In related research, the team is working with collaborators at the Vienna University of Technology to study the interface between collagen and human bone and how bone deforms over time. The research was detailed in April in the Materials Research Society Bulletin. The findings could help to better model the behavior of medical implants.
The research was funded by the National Science Foundation (grant CMMI-1131112).
Writer: Emil Venere, 765-494-4709, email@example.com
Sources: Vikas Tomar, firstname.lastname@example.org
Purdue School of Aeronautics and Astronautics: https:/
IMAGE CAPTION: This graphic depicts the exoskeleton structure of a certain type of deep-sea shrimp able to survive the scalding hot waters of hydrothermal vents thousands of feet under water. Insights into the complex molecular behavior of the materials could have implications for the design of new synthetic armor capable of withstanding environmental extremes. (Purdue University photo/Tao Qu)
A publication-quality image is available at http://news.
Influence of Interfacial Interactions on Deformation Mechanism and Interface Viscosity in α-Chitin-Calcite Interfaces
Tao Qu1, Devendra Verma1, Milad Alucozai1, and Vikas Tomara
School of Aeronautics and Astronautics, Purdue University
Corresponding Author, Email: email@example.com, Tel: 765-494-3423
The interfaces between organic and inorganic phases in natural materials have a significant effect on their mechanical properties. This work presents a quantification of the interface stress as a function of interface chemical changes (water, organic molecules) in chitin-calcite (CHI-CAL) interfaces using classical non-equilibrium molecular dynamics (NEMD) simulations and steered molecular dynamics (SMD) simulations. NEMD is used to investigate interface stress as a function of applied strain based on the virial stress formulation. SMD is used to understand interface separation mechanism and to calculate interfacial shear stress based on a viscoplastic interfacial sliding model. Analyses indicate that interfacial shear stress combined with shear viscosity can result in variations to the mechanical properties of the examined interfacial material systems. It is further verified with Kelvin-Voigt and Maxwell viscoelastic analytical models representing viscous interfaces and outer matrix. Further analyses show that overall mechanical deformation depends on maximization of interface shear strength in such materials. This work establishes lower and upper bounds of interface strength in the interfaces examined.
Emil Venere | EurekAlert!
Decoding cement's shape promises greener concrete
08.12.2016 | Rice University
Scientists track chemical and structural evolution of catalytic nanoparticles in 3-D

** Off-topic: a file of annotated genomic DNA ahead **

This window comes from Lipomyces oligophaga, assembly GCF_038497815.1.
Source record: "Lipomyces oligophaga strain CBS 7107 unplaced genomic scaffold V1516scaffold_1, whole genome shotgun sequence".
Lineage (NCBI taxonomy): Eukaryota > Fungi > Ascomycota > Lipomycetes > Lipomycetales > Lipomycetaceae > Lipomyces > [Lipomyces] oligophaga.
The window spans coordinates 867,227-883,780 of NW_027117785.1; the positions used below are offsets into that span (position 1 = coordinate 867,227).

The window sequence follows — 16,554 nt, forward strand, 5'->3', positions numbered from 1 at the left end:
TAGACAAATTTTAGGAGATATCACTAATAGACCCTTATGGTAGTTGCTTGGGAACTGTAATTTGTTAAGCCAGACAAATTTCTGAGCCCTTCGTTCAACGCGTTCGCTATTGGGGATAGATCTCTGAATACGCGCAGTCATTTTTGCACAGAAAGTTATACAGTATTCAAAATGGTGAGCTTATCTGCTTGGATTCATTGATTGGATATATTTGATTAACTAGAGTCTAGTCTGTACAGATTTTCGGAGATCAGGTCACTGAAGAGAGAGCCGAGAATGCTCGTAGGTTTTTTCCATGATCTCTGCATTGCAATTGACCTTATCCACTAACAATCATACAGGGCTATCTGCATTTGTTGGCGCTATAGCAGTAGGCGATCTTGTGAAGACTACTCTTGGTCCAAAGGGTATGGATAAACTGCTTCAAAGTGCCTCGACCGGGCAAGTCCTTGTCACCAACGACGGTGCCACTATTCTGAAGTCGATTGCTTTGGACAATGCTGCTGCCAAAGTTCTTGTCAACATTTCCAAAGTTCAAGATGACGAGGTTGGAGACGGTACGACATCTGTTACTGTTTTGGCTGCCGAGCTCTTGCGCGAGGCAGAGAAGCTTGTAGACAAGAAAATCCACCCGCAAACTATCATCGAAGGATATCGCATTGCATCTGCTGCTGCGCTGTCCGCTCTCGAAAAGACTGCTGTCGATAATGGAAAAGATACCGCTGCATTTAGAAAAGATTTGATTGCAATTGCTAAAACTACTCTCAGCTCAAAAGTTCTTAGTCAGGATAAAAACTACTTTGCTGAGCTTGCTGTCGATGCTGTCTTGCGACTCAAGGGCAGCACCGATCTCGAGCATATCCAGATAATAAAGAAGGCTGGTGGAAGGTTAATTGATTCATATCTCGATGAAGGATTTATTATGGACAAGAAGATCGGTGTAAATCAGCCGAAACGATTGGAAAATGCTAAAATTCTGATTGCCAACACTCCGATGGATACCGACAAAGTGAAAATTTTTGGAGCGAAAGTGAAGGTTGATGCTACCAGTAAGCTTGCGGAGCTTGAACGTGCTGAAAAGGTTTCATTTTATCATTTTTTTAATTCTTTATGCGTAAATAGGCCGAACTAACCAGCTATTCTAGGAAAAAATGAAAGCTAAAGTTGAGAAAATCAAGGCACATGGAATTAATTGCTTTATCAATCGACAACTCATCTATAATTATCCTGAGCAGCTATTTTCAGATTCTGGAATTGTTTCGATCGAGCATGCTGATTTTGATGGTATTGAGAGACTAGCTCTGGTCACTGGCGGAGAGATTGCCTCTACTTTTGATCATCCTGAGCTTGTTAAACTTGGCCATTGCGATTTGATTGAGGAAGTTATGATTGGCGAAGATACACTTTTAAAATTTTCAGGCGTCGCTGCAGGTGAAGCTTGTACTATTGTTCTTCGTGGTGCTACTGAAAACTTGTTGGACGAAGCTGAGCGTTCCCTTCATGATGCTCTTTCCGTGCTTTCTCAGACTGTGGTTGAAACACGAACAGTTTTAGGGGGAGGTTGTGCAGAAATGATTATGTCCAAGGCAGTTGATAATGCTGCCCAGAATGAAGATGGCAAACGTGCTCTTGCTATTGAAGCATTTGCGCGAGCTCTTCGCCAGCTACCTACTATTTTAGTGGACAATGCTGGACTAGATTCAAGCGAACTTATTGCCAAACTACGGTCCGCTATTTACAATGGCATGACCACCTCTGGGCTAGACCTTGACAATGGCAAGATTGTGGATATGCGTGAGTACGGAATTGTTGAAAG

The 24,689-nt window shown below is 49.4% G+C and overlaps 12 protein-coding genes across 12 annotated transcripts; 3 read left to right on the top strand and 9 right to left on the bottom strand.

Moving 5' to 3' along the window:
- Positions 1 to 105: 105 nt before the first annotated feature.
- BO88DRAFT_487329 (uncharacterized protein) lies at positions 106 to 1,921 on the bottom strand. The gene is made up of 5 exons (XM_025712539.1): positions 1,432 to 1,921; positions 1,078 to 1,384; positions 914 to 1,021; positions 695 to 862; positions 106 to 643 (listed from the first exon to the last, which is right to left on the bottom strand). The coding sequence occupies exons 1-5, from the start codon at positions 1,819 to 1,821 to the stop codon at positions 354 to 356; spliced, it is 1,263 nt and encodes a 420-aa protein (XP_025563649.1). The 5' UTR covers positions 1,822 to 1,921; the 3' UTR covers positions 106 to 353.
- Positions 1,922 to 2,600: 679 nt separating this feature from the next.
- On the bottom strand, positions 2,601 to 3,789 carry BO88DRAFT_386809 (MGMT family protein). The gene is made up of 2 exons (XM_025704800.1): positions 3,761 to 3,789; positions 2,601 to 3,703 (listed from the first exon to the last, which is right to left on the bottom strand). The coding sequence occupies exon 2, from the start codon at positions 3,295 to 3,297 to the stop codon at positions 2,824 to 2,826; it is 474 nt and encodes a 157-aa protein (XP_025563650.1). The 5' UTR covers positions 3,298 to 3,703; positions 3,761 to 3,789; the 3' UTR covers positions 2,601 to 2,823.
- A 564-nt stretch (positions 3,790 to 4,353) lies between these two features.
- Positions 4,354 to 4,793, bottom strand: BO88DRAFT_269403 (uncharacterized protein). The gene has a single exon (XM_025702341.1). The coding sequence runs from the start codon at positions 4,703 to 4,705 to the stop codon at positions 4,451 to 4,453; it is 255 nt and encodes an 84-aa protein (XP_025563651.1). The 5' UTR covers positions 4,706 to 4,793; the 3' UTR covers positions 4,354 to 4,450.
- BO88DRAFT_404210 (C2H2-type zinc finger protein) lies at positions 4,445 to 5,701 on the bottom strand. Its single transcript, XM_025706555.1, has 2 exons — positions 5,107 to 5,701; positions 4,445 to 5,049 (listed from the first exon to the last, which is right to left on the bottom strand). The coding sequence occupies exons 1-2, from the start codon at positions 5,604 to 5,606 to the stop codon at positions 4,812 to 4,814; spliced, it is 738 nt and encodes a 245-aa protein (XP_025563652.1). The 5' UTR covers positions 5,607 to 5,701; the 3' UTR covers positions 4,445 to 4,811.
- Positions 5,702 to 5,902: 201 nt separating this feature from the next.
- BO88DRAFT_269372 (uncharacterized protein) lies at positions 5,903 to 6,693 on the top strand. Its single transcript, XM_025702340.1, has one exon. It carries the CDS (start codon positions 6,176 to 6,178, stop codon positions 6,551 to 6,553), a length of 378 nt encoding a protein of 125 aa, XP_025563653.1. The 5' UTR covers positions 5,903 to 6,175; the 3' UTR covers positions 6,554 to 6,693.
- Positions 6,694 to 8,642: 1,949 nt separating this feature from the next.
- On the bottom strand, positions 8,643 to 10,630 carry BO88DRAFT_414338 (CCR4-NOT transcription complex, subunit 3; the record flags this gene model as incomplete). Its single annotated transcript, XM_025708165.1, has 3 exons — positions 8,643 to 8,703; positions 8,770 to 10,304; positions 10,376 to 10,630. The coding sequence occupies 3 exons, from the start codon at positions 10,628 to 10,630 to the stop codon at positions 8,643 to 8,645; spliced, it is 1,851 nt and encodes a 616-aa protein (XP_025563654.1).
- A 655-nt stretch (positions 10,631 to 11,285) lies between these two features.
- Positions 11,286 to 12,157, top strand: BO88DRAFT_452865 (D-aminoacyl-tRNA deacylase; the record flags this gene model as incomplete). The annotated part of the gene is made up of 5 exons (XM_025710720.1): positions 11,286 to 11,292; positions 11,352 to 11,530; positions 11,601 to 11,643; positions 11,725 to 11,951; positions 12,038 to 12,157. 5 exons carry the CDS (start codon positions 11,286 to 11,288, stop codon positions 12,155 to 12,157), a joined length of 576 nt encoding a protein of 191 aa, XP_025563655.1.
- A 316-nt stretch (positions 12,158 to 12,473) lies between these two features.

08.12.2016 | DOE/Brookhaven National Laboratory
Physicists of the University of Würzburg have made an astonishing discovery in a specific type of topological insulators. The effect is due to the structure of the materials used. The researchers have now published their work in the journal Science.
Topological insulators are currently the hot topic in physics according to the newspaper Neue Zürcher Zeitung. Only a few weeks ago, their importance was...
In recent years, lasers with ultrashort pulses (USP) down to the femtosecond range have become established on an industrial scale. They could advance some applications with the much-lauded “cold ablation” – if that meant they would then achieve more throughput. A new generation of process engineering that will address this issue in particular will be discussed at the “4th UKP Workshop – Ultrafast Laser Technology” in April 2017.
Even back in the 1990s, scientists were comparing materials processing with nanosecond, picosecond and femtosesecond pulses. The result was surprising:...
Have you ever wondered how you see the world? Vision is about photons of light, which are packets of energy, interacting with the atoms or molecules in what...
A multi-institutional research collaboration has created a novel approach for fabricating three-dimensional micro-optics through the shape-defined formation of porous silicon (PSi), with broad impacts in integrated optoelectronics, imaging, and photovoltaics.
Working with colleagues at Stanford and The Dow Chemical Company, researchers at the University of Illinois at Urbana-Champaign fabricated 3-D birefringent...
In experiments with magnetic atoms conducted at extremely low temperatures, scientists have demonstrated a unique phase of matter: The atoms form a new type of quantum liquid or quantum droplet state. These so called quantum droplets may preserve their form in absence of external confinement because of quantum effects. The joint team of experimental physicists from Innsbruck and theoretical physicists from Hannover report on their findings in the journal Physical Review X.
“Our Quantum droplets are in the gas phase but they still drop like a rock,” explains experimental physicist Francesca Ferlaino when talking about the...
16.11.2016 | Event News
01.11.2016 | Event News
14.10.2016 | Event News
09.12.2016 | Life Sciences
09.12.2016 | Ecology, The Environment and Conservation
09.12.2016 | Health and Medicine